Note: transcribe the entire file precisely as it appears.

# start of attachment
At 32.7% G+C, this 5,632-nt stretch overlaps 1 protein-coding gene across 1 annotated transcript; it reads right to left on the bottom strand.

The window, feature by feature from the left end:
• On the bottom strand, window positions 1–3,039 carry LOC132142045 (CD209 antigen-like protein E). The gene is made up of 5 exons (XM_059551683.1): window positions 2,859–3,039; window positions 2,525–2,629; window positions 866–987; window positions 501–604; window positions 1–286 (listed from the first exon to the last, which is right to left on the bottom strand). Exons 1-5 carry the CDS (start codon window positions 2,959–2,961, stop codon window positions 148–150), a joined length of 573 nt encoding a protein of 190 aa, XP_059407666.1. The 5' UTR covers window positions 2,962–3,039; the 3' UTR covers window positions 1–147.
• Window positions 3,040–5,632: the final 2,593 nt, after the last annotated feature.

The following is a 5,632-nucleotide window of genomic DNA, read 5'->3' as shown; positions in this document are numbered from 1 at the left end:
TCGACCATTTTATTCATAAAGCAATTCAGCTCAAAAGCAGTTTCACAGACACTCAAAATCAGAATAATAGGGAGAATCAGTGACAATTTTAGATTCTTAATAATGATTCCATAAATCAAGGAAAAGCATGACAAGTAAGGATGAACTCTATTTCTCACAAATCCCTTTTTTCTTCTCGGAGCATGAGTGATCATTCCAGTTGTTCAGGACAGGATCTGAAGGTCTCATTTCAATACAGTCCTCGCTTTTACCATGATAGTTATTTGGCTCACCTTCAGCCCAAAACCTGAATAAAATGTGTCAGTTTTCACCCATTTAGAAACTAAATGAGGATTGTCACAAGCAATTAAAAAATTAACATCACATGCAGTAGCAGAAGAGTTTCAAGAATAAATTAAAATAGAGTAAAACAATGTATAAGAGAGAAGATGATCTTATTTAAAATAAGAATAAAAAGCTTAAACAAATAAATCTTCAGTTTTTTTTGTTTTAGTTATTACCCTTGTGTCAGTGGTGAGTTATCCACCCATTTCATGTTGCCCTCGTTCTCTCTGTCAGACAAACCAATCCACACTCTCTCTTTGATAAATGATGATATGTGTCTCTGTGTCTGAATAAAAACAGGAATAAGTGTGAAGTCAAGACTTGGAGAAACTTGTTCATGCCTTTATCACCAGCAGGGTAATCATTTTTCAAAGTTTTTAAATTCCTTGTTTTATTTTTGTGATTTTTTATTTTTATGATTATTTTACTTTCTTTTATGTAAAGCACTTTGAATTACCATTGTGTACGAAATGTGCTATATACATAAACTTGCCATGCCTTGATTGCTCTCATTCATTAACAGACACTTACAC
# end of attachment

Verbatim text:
At 32.7% G+C, this 5,632-nt stretch overlaps 1 protein-coding gene across 1 annotated transcript; it reads right to left on the bottom strand.

The window, feature by feature from the left end:
• On the bottom strand, window positions 1–3,039 carry LOC132142045 (CD209 antigen-like protein E). The gene is made up of 5 exons (XM_059551683.1): window positions 2,859–3,039; window positions 2,525–2,629; window positions 866–987; window positions 501–604; window positions 1–286 (listed from the first exon to the last, which is right to left on the bottom strand). Exons 1-5 carry the CDS (start codon window positions 2,959–2,961, stop codon window positions 148–150), a joined length of 573 nt encoding a protein of 190 aa, XP_059407666.1. The 5' UTR covers window positions 2,962–3,039; the 3' UTR covers window positions 1–147.
• Window positions 3,040–5,632: the final 2,593 nt, after the last annotated feature.

The following is a 5,632-nucleotide window of genomic DNA, read 5'->3' as shown; positions in this document are numbered from 1 at the left end:
TCGACCATTTTATTCATAAAGCAATTCAGCTCAAAAGCAGTTTCACAGACACTCAAAATCAGAATAATAGGGAGAATCAGTGACAATTTTAGATTCTTAATAATGATTCCATAAATCAAGGAAAAGCATGACAAGTAAGGATGAACTCTATTTCTCACAAATCCCTTTTTTCTTCTCGGAGCATGAGTGATCATTCCAGTTGTTCAGGACAGGATCTGAAGGTCTCATTTCAATACAGTCCTCGCTTTTACCATGATAGTTATTTGGCTCACCTTCAGCCCAAAACCTGAATAAAATGTGTCAGTTTTCACCCATTTAGAAACTAAATGAGGATTGTCACAAGCAATTAAAAAATTAACATCACATGCAGTAGCAGAAGAGTTTCAAGAATAAATTAAAATAGAGTAAAACAATGTATAAGAGAGAAGATGATCTTATTTAAAATAAGAATAAAAAGCTTAAACAAATAAATCTTCAGTTTTTTTTGTTTTAGTTATTACCCTTGTGTCAGTGGTGAGTTATCCACCCATTTCATGTTGCCCTCGTTCTCTCTGTCAGACAAACCAATCCACACTCTCTCTTTGATAAATGATGATATGTGTCTCTGTGTCTGAATAAAAACAGGAATAAGTGTGAAGTCAAGACTTGGAGAAACTTGTTCATGCCTTTATCACCAGCAGGGTAATCATTTTTCAAAGTTTTTAAATTCCTTGTTTTATTTTTGTGATTTTTTATTTTTATGATTATTTTACTTTCTTTTATGTAAAGCACTTTGAATTACCATTGTGTACGAAATGTGCTATATACATAAACTTGCCATGCCTTGATTGCTCTCATTCATTAACAGACACTTACAC